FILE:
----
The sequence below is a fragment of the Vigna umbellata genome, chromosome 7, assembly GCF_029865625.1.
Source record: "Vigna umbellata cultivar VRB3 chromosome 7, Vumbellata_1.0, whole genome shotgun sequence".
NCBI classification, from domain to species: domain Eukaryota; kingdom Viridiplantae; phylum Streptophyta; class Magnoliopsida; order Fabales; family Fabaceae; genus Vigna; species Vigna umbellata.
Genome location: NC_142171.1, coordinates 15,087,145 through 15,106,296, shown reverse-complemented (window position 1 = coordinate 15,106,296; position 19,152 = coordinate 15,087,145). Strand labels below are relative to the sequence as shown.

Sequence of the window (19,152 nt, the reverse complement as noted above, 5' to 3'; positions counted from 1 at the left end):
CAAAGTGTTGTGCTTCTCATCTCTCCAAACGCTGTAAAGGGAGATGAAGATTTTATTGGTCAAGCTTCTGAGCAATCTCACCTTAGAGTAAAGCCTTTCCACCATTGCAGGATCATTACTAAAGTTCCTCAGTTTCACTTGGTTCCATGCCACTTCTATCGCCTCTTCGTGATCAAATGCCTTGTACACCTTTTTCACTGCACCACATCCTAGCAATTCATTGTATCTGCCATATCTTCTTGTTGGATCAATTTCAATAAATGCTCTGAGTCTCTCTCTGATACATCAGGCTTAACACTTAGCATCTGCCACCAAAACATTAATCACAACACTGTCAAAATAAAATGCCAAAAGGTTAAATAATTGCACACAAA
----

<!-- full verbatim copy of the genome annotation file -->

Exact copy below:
The sequence below is a fragment of the Vigna umbellata genome, chromosome 7, assembly GCF_029865625.1.
Source record: "Vigna umbellata cultivar VRB3 chromosome 7, Vumbellata_1.0, whole genome shotgun sequence".
NCBI classification, from domain to species: domain Eukaryota; kingdom Viridiplantae; phylum Streptophyta; class Magnoliopsida; order Fabales; family Fabaceae; genus Vigna; species Vigna umbellata.
Genome location: NC_142171.1, coordinates 15,087,145 through 15,106,296, shown reverse-complemented (window position 1 = coordinate 15,106,296; position 19,152 = coordinate 15,087,145). Strand labels below are relative to the sequence as shown.

Sequence of the window (19,152 nt, the reverse complement as noted above, 5' to 3'; positions counted from 1 at the left end):
CAAAGTGTTGTGCTTCTCATCTCTCCAAACGCTGTAAAGGGAGATGAAGATTTTATTGGTCAAGCTTCTGAGCAATCTCACCTTAGAGTAAAGCCTTTCCACCATTGCAGGATCATTACTAAAGTTCCTCAGTTTCACTTGGTTCCATGCCACTTCTATCGCCTCTTCGTGATCAAATGCCTTGTACACCTTTTTCACTGCACCACATCCTAGCAATTCATTGTATCTGCCATATCTTCTTGTTGGATCAATTTCAATAAATGCTCTGAGTCTCTCTCTGATACATCAGGCTTAACACTTAGCATCTGCCACCAAAACATTAATCACAACACTGTCAAAATAAAATGCCAAAAGGTTAAATAATTGCACACAAA